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Patios - Alan Titchmarsh, Charlie Dimmock and the other one....

Who remembers Ground Force? The BBC gardening programme that brought us decking and the 2 day garden makeover.

Did you know that Alan, Charlie and Tommy - that was his name, Tommy - were responsible for a massive increase in the sale of timber decking in the last 1990s? Wikipedia tells us that the sales of decking at B&Q increased from £5000 in 1997 to £16 million in 2001! Can that be right?

Well one of the other things that used to amaze us was how much the three of them and their team could actually get done in such a short space of time. It still amazes me to this day, especially when I think about a patio that we recently completed.

The property was a relatively modern property, built about 20 years or so ago. Access was limited and the garden was overshadowed by a couple of large trees. The garden had a slight slope upwards away from the back of the property, the soil was a typical mix of clay and buried builders' rubbish and what lawn was left was more moss than grass.

We were asked to create a more open and sunnier area that could be used throughout the year, and with a relatively low maintenance planting scheme.

We'll talk in another article about other aspects of what we did but for now let's look at the main patio area - and wonder in awe how Alan and his gang managed it so quickly...

We always start by talking and listening. You tell us what you want, we ask questions to make sure we've understood and then we assess your garden - we measure it, do some sketches, make notes of what you have and where (we don't want to start digging only to find we've hit a water pipe!) and then we talk to you again about what is possible.

Sounds obvious and simple - but it's a vitally important part.

Part of that initial chat will involve "the look" that you want to create - in this case the customer wanted to use recycled stone, wood and a gravel that would remind her of trips to Chesil Beach!

So we then started to source the materials. Wooden sleepers were bought locally and we scoured the area for recycled hardcore, sharp sand and the actual surface stone.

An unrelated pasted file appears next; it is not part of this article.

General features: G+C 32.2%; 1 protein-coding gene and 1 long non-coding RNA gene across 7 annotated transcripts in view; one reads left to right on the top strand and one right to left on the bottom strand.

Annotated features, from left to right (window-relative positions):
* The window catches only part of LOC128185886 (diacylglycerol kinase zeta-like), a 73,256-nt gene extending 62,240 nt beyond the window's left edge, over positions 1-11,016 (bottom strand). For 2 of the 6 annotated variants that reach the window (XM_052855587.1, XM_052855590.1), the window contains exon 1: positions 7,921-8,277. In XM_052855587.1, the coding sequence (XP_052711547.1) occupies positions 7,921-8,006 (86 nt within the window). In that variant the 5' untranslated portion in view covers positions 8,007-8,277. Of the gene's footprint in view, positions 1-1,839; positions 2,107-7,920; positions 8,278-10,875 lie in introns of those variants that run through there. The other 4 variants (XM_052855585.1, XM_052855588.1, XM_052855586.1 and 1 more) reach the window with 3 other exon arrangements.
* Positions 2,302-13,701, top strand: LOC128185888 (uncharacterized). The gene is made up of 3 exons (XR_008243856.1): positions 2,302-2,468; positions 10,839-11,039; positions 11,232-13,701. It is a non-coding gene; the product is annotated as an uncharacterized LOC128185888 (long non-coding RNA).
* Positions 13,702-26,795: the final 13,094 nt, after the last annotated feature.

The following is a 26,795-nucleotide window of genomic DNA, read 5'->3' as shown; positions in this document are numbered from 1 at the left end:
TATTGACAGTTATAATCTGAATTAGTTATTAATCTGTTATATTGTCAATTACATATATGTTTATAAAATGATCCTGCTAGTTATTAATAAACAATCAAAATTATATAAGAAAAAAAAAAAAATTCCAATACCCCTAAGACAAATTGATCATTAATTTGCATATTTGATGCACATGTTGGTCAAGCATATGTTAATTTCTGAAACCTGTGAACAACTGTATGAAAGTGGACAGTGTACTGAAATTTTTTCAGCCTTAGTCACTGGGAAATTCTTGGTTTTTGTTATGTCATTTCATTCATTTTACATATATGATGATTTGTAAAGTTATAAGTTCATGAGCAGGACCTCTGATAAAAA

Whatever we do we want you to be pleased with, and for it to last! We want to make sure that we leave you with exactly what you expected when you first started to think about your patio.

So to do this we do things properly. We don't just lay some slabs on a thin bed of sand - unless of course that's what you've asked us to do.

We dig down - often by hand - to a point where the subsoil is compact. Typically we'll dig to a depth of 350mm. We set the top soil aside so that we can use it elsewhere in your garden. When we get to the sub soil we'll take a look and if it needs further compacting then we'll use a vibrating plate to do so.

We then lay a geotextile membrane. A decent one. That's important as we don't want any weeds growing up through and eventually pushing their way through to the surface.

Where we need a retaining edge we add that now. In this instance we were using sleepers so, making sure they were accurately cut and level, we bolted them together.

Then we'll add a layer of hardcore - this might be something like crushed brick, stone or concrete. In this particular case we were able to use recycled material from a local supplier. The layer was about 200mm thick.

A layer of sharp sand follows. About 20mm. And out comes the vibrating plate again. It's heavy and noisy but is necessary to make sure that the layer of sand is pushed into any gaps that exist within the layer of hardcore. Where there are hollows, we add more sand until it's firm and level.

That's a lot of work and we haven't even thought about the final surface yet...….

Next though we dry lay the stone. This is where cut them and make sure they fit - both into the space we have and in the design that we agreed. This can often be fiddly but time spent here getting this right makes life so much easier in the long run.

Then we get the tried and trusted cement mixer out and make up sufficient mortar to bed the stone onto it. Typically we lay a mortar bed of about 30mm thick, bedding the stones in as we go. A light "jiggle" and tap with a rubber mallet, and frequent checking that the bubble is in the right place on our spirit level and we move along to the next stone.

Once the stones are all laid we leave the whole thing for a day or so to set properly. No walking on it is allowed!

We then come back and with the same old mixer we mix up a dry mix of mortar to point up the joints.

And this was the finished garden. The customer was delighted and so were we!

So there you go! More to it than Alan, Charlie and Tommy would have had us believe! If you'd like to know more then please get in touch either through my facebook page, at or on 07734 365028.


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